Saturday, December 25, 2010

Testimony of a merchant sealed Binayak Sen's fate

RAIPUR: The testimony of a cloth merchant appears to have sealed the case against Binayak Sen, the doctor and civil rights activist sentenced to life imprisonment on charges of criminal conspiracy and sedition. Sen had been accused of passing seditious letters from jailed Maoist ideologue Narayan Sanyal to Piyush Guha, a Kolkata businessman. Both Sanyal and Guha were handed down life terms along with Sen. A close reading of the 92-page order in Hindi shows that sessions court judge B P Varma largely relied on cloth merchant Anil Kumar Singh's testimony to prove that Sen acted as a courier of seditious letters.

Singh is the sole independent witness produced by the prosecution to corroborate Guha's arrest and subsequent seizure of three incriminating letters from his bag by the police. Laying special emphasis on his testimony, the judge observes: "As far as the question concerning the involvement of accused Binayak Sen in Naxal activities, witness Anil Kumar Singh has testified that when accused Piyush Guha was asked during the seizure where he got the letters from, he said Dr Binayak Sen used to visit Narayan Sanyal in jail, and the letters were given to him then." Singh claimed he had heard Guha confess that Sen had handed him Sanyal's letters and asked him to carry them to Kolkata.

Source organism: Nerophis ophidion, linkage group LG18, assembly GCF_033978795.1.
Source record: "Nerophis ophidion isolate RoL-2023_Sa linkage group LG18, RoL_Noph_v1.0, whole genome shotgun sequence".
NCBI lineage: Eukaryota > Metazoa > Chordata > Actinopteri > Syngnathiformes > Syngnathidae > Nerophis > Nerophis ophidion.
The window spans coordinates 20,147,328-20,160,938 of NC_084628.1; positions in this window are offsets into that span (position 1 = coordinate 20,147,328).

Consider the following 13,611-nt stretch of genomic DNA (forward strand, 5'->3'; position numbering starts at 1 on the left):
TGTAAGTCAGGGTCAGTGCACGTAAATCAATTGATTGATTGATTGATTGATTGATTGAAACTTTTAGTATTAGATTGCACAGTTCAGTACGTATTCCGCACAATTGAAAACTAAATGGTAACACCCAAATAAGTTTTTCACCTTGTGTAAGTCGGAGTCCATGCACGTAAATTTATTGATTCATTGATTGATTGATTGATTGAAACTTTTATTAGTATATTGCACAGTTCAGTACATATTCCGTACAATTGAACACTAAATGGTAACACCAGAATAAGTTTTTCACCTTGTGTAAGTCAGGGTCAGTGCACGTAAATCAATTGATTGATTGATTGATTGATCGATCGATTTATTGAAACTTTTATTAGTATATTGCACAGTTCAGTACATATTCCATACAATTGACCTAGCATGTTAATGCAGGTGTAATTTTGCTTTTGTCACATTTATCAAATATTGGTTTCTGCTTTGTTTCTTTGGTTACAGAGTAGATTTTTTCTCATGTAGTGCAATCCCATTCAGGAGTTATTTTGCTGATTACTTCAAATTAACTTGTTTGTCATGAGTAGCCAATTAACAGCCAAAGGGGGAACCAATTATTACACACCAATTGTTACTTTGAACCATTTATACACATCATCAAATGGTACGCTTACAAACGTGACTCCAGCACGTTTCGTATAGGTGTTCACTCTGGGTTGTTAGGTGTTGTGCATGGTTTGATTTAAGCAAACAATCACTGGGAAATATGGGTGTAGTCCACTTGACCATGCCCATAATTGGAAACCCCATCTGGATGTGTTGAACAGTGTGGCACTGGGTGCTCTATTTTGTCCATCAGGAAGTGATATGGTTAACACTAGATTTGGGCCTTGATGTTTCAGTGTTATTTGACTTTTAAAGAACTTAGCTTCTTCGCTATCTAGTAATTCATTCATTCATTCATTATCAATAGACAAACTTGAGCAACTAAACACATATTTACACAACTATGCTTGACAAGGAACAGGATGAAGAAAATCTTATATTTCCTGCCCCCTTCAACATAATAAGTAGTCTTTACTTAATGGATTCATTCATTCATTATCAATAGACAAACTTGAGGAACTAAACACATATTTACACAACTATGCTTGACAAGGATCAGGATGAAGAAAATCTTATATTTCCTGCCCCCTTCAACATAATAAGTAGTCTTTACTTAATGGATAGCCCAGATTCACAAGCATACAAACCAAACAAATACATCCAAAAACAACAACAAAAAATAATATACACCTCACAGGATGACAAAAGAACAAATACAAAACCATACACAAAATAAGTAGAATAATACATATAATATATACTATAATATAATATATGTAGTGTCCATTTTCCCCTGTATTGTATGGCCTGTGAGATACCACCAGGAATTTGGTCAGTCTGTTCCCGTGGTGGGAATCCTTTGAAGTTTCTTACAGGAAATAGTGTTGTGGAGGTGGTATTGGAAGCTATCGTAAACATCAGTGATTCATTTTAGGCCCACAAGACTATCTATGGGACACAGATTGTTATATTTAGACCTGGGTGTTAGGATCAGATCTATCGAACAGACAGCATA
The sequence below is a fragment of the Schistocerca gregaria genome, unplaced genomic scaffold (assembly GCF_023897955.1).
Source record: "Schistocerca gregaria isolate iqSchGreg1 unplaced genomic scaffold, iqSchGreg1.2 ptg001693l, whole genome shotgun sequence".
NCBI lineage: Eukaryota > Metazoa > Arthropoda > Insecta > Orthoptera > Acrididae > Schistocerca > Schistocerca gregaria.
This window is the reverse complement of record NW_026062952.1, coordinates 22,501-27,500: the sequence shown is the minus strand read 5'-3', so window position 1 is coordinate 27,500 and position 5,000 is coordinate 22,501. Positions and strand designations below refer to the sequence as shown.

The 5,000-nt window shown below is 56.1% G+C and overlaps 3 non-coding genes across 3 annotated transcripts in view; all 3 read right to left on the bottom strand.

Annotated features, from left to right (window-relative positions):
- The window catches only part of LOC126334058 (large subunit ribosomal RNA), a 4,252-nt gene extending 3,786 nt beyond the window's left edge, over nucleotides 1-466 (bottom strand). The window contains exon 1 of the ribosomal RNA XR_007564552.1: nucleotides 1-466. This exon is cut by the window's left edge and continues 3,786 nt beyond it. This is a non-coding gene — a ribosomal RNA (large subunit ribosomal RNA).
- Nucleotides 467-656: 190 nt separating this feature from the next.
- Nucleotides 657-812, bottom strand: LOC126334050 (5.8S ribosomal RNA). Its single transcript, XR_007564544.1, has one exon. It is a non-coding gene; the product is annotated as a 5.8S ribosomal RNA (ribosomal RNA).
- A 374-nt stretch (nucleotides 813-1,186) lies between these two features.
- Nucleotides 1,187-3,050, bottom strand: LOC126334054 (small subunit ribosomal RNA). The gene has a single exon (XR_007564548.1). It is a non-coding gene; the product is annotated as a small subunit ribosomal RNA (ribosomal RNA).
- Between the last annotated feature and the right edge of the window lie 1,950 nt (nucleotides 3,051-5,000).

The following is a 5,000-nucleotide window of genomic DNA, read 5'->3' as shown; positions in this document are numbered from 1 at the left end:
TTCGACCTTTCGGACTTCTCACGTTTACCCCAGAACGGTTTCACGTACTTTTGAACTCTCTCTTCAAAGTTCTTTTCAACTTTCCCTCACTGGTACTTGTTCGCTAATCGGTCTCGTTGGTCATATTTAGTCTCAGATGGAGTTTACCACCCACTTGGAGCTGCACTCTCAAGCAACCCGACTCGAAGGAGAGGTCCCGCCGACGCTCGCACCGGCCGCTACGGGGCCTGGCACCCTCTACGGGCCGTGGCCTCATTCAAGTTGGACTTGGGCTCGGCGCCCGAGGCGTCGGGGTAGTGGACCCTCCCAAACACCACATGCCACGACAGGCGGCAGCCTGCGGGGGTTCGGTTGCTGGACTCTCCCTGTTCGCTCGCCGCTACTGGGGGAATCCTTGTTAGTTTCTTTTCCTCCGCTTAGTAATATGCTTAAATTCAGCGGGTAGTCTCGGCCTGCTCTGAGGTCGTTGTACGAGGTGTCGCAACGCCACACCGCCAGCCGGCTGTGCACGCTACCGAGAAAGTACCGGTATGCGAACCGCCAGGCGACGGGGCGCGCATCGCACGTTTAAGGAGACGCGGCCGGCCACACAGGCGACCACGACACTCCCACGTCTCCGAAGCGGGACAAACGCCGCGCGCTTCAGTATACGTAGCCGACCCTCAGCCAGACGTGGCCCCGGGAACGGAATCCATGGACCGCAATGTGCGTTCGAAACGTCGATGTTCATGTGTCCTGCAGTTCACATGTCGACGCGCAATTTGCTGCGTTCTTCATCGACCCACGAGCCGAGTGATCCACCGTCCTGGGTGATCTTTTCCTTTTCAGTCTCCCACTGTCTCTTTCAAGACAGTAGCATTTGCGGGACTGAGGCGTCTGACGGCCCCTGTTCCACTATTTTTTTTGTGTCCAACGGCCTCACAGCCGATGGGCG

During the trial, the defence lawyers argued that any confessional statement made by an accused in the presence of police is inadmissible under law, and so Singh's claims on Guha's confession should not be counted as evidence. But overruling the objection, the judge said Singh was "witness to the seizure and not to any (confessional) memorandum... his testimony related to the circumstances of the seizure of letters from Piyush Guha, and hence was admissible under Indian Evidence Act 1872."

The letters themselves, observed the judge, had been written by Sanyal, without any doubt, as proved by the testimony of a handwriting expert. That Sanyal was a member of the banned CPI Maoist's politburo was confirmed, he said, citing testimonies of several policemen from Chhattisgarh, Jharkhand and Andhra Pradesh, as well as the Maoist magazine 'People's March', seized from Guha, which mentions Sanyal alias Comrade Vijay alias Comrade Prasad as a senior leader of the organisation.

Once again falling back on Singh's testimony, the judge concludes, "It showed the unity of mind of the accused and established facts relating to conspiracy to commit sedition. Apart from this, even before the incident, Narayan Sanyal had sent a postcard to Binayak Sen. Claiming to be a relative, Dr Sen met Sanyal several times in jail. This proves that they knew each other well, had close relations, and hatched a criminal conspiracy."

Sen had maintained in the course of the trial that he met Sanyal in his capacity as a general secretary of the People's Union of Civil Liberties and that it wasn't true that he claimed he was Sanyal's relative. But the judge relied on the testimonies of jail staff who said Dr Sen had claimed so. The judge also observed that PUCL, Rupantar (the NGO run by Binayak Sen's wife Ilina Sen) didn't appear to be registered bodies. "Naxals like Shankar Singh, Malati, etc used to work for Rupantar. This proves Binayak Sen was involved in Naxal activities, and gave them shelter and support."

View the original article here

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